Your Guide to Multivitamins

Multivitamins, probably one of the most widely available dietary supplements, with variations to suit all budgets, as well as ones targeted at specific groups (children, pregnant women, athletes…). There is, however, some disagreement about how necessary they are if you are consuming a healthy, varied diet with lots of fruits and vegetables, which should be your first priority before buying any supplement regardless.

Before we go into multivitamins, I think one obvious flaw that we can point out is that the dosages are quite generalised. Based off average requirements for the average person, it might be a good idea to look at your needs in a little more detail before you pick just any product off the shelf to get the most benefit.

Vitamins, along with minerals and electrolytes, come under the bracket of ‘micronutrients’. These are molecules which do not provide energy (calories) but are essential for our health and wellbeing from immune function to energy metabolism. We tend to get them from our diet primarily, but supplementation can be an option to fill the gaps and prevent deficiencies. One argument for choosing a multivitamin over just the vitamin that you feel you may be lacking, is that micronutrients often have to work together to be effective.

 

We can group vitamins into:

  • Fat soluble; A, D, E, K

and

  • Water soluble; B complex and C

 

B vitamins

There are 8 B vitamins, a common one which you may have heard of (women especially) lacking in, is vitamin B12.

B vitamins are involved in energy metabolism, therefore athletes might need slightly more than sedentary individuals

 

Vitamin C

Commonly supplemented for its links to immune health

no long term risks associated with overdose

 

Vitamin D

The vitamin which we often use to excuse laying out in the sun for too long on holiday!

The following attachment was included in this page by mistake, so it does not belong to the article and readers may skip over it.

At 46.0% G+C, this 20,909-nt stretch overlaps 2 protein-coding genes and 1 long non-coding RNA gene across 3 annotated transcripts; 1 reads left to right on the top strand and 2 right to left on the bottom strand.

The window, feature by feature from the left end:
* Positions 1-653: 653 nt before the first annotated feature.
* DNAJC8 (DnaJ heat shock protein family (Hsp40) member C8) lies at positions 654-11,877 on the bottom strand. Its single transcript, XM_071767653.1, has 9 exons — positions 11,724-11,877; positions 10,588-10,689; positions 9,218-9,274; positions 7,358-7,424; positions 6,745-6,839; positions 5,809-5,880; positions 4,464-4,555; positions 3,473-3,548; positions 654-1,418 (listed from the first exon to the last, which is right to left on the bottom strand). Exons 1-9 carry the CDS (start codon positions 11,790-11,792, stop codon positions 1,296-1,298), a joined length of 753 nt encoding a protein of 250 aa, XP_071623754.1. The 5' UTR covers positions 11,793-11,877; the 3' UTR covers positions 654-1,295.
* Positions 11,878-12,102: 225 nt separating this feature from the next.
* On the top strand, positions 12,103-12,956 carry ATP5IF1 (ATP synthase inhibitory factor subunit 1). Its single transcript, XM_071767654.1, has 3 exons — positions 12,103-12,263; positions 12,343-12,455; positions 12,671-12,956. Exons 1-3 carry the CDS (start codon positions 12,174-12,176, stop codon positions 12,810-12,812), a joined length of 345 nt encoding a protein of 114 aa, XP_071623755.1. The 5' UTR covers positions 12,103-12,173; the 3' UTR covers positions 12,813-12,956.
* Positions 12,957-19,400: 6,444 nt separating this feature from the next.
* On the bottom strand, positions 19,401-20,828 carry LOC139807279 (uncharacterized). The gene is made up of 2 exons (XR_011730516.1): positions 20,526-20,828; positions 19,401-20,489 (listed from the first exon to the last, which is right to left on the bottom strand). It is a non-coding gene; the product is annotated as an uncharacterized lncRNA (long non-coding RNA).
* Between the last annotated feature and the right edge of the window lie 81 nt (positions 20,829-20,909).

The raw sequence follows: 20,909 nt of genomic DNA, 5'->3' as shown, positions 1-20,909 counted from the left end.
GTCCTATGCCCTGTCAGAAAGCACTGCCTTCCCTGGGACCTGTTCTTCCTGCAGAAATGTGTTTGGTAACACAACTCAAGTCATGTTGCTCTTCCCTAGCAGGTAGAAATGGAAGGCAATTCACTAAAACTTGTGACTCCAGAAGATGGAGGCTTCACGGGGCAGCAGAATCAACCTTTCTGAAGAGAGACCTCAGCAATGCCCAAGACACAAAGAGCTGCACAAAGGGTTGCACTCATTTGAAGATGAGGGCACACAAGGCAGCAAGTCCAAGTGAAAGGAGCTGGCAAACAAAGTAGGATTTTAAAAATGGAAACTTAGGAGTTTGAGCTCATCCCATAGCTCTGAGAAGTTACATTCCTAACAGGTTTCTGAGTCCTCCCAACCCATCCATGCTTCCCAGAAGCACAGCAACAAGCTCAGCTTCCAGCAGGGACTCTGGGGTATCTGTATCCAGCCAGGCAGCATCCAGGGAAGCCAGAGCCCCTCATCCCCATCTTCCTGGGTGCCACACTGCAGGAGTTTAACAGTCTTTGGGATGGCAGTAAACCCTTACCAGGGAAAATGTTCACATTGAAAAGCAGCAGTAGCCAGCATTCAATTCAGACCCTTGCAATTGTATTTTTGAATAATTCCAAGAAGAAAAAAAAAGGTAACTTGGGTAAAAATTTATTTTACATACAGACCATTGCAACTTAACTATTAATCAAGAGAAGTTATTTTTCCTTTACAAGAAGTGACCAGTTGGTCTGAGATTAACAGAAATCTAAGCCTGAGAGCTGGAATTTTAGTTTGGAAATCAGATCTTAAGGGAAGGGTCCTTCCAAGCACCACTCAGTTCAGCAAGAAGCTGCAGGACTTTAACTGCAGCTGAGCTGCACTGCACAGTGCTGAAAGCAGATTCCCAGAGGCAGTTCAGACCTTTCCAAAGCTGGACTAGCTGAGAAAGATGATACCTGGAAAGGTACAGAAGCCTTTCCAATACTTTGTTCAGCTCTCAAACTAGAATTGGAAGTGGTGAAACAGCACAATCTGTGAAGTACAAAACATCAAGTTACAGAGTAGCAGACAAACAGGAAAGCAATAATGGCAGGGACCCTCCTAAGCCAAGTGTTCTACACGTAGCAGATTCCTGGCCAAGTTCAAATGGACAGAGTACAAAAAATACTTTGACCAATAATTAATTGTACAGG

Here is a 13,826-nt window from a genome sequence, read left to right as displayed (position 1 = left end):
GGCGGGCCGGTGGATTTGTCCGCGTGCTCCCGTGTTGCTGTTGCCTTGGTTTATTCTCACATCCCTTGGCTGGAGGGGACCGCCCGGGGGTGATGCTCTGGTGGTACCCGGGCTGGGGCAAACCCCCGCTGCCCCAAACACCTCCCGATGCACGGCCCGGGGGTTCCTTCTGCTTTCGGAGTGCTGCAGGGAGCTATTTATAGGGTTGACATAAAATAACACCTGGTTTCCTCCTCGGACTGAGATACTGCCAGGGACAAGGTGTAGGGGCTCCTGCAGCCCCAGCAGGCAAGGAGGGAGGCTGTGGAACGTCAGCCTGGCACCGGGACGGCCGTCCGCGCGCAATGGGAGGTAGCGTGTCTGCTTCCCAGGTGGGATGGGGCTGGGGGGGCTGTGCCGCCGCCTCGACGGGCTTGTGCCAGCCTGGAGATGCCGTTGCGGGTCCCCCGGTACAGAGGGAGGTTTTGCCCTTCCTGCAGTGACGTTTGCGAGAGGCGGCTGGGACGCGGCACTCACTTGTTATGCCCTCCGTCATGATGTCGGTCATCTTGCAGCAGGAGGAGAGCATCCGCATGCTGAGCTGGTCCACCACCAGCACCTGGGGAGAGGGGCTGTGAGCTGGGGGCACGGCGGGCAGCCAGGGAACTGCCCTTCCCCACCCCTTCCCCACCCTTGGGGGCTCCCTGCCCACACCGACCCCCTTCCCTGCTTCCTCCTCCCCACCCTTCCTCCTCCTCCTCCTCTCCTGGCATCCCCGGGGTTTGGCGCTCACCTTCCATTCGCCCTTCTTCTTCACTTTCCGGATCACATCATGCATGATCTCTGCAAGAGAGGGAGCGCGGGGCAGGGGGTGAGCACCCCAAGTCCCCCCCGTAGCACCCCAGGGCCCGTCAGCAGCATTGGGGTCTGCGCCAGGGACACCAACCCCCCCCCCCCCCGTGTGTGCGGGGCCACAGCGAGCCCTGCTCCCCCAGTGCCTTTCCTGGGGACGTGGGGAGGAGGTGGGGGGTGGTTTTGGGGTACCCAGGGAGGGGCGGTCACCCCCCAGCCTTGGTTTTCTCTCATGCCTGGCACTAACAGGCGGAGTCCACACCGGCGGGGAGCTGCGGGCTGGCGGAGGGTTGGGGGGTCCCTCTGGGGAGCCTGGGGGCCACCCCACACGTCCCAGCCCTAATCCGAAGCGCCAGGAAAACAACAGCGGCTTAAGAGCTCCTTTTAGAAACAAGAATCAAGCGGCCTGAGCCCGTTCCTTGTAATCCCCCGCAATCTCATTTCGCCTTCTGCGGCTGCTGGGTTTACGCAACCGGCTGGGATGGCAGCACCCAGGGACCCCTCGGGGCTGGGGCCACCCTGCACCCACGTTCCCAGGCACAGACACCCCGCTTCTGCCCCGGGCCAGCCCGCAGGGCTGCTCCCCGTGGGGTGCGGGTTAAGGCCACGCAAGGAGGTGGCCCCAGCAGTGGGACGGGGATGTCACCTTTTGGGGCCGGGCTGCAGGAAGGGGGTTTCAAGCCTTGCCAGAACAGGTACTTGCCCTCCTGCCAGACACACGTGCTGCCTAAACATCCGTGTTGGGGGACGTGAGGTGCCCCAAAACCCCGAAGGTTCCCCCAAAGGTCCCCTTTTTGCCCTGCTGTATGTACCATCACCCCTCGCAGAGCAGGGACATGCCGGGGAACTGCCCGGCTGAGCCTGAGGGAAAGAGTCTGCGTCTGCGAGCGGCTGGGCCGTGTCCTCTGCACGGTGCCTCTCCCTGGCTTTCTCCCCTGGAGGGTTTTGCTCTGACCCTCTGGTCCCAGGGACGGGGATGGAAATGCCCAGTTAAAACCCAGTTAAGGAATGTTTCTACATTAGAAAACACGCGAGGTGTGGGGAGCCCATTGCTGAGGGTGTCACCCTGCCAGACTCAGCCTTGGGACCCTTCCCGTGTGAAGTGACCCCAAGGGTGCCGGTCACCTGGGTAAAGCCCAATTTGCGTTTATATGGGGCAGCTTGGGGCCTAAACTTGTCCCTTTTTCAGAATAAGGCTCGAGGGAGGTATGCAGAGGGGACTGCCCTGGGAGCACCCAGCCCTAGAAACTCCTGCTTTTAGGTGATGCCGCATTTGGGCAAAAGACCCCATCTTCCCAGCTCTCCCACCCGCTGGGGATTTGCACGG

Can be found in oily fish, red meat and egg yolks

Vitamin D is a hormone and nutrient

Vitamin D works with calcium, linking it to bone health

The prevalence of vitamin D deficiency is high, especially in darker, colder countries such as the UK

Children from the age of one year and adults need 10mcg of vitamin D a day according to NHS recommendations

 

Vitamin E

Found frequently in skin products due to its role in protecting cells from free radicals

Low fat diets increase risk of deficiency

Doses larger than 1000 mg have been linked to blood clotting

 

Vitamin A

Often comes from animal sources (eggs, milk, fish...)

May need to be supplemented in vegan diets

Adult NHS recommendations are:

  • 0.7mg a day for men
  • 0.6mg a day for women

Too much may affect bone health and be dangerous in pregnant women

 

Vitamin K

Needed for blood clotting

found in leafy greens and vegetable oils

Adults need approximately 1mcg a day of vitamin K for each kilogram of their body weight (NHS, 2017).

Extremely large doses may cause liver damage or anaemia

 

Summary

Don’t let the risks of overdose put you off too much. While they are important to be aware of to prevent the ‘more is better’ mindset, no single, tested multivitamin along with a healthy diet should take you into those extremes. There are plenty of reasons why it is a great idea to invest in a supplement, but you should also consider what, in particular, you are looking to increase in your intake before just buying anything. You can find our range here.

About the Author

Savannah Westerby, BSc Sport and Exercise Nutrition. IG:@savannahwesterby

Comments

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    December 25, 2017 dissertation writing services uk

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